Gianforte has had no response to this news...
Via The Intercept:
“YOUR NAME, YOUR ADDRESS, your guns — in a big government computer,” the narrator of Montana Republican congressional candidate Greg Gianforte’s TV ad says as a computer screen shows an imaginary “national gun registry.” Then Gianforte, declaring his support for the Second Amendment, raises a rifle and shoots the computer screen to bits.
The ad is the latest in a long tradition of candidates shooting objects in campaign commercials.
Gianforte, who will face Democrat Rob Quist in a May 25 special election for the Montana at-large congressional seat, claims Quist supports such a registry. Quist did at one point float the idea of creating a registry for assault rifles. But he literally fired back at Gianforte’s claim, airing his own ad in which he shoots a TV showing Gianforte’s ad with his own rifle.
But ironically, Gianforte, whose assets are estimated to be worth up to $315 million, earned his vast fortune by selling his cloud computing company RightNow Technologies to Oracle for $1.8 billion in 2012.
Oracle, a company named after the Central Intelligence Agency project codename that birthed the firm in 1977, has extensive government contracts to provide database systems for a range of expansive law enforcement and surveillance-related government agencies, including the National Security Agency; the Bureau of Alcohol, Tobacco, Firearms and Explosives; and the Department of Homeland Security.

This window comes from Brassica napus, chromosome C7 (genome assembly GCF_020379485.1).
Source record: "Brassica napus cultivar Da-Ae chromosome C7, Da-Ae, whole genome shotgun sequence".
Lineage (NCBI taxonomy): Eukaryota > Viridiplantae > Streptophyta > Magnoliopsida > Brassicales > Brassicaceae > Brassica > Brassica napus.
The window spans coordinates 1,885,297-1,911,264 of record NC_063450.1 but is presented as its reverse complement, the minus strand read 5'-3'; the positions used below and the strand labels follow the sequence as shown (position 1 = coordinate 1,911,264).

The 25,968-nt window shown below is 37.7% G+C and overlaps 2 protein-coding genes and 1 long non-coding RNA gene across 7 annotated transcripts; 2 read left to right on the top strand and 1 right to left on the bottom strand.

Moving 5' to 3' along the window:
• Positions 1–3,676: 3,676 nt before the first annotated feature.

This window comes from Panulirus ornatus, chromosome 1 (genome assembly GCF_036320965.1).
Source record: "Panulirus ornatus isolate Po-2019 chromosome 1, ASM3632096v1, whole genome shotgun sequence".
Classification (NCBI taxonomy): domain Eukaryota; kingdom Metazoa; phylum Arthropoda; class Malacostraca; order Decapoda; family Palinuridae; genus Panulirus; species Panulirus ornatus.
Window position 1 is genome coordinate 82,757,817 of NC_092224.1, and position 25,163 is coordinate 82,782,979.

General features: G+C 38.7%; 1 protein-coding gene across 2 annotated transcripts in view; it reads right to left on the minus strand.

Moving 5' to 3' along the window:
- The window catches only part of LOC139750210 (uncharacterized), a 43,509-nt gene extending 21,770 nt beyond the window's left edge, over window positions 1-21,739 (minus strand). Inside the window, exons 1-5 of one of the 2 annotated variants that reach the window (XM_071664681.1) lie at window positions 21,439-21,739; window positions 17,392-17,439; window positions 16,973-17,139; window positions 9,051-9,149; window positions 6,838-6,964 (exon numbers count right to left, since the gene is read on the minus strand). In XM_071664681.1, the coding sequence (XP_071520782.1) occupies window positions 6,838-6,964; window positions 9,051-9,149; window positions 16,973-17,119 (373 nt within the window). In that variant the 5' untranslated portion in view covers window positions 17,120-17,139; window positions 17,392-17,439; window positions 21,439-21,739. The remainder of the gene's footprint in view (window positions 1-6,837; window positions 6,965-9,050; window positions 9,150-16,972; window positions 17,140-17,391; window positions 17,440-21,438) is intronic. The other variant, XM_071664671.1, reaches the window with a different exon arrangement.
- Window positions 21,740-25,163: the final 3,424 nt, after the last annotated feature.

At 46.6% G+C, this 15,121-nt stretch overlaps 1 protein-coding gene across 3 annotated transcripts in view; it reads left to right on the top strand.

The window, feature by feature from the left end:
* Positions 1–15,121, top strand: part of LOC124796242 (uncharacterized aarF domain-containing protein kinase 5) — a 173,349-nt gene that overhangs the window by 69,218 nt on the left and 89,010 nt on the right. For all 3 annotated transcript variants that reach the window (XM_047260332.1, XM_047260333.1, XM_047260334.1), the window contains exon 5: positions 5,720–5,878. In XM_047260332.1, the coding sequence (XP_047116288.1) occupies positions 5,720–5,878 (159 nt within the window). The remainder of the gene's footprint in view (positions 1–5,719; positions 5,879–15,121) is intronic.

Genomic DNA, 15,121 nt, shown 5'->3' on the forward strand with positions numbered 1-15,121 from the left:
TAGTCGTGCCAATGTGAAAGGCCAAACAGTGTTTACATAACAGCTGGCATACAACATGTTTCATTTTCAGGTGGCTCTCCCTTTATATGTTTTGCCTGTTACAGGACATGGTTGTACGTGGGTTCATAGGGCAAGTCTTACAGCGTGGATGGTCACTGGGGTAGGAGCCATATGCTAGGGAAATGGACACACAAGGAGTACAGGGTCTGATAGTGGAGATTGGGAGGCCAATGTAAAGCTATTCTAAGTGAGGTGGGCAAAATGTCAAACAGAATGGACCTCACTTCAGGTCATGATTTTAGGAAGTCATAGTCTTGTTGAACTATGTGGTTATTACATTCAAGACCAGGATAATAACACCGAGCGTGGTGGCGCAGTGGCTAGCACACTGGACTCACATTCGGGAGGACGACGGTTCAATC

And Oracle services have been proposed to develop database services for the implementation of California’s AB 857, one of the newest state gun registry laws in the nation. The bill, signed in July 2016 by Gov. Jerry Brown, provides new regulations on homemade firearms, including a mandate that homemade guns must be registered with the state.
The California Department of Justice’s Bureau of Firearms fiscal year budget request listed Oracle as a contractor to develop a system to catalogue and store unique firearm serial numbers for the new law. The program will be used to to register approximately 75,000 firearms within its first year. The request lists Oracle cluster servers and software to be used for the gun registry.
Gianforte’s campaign did not respond to a request for comment.
Read more here.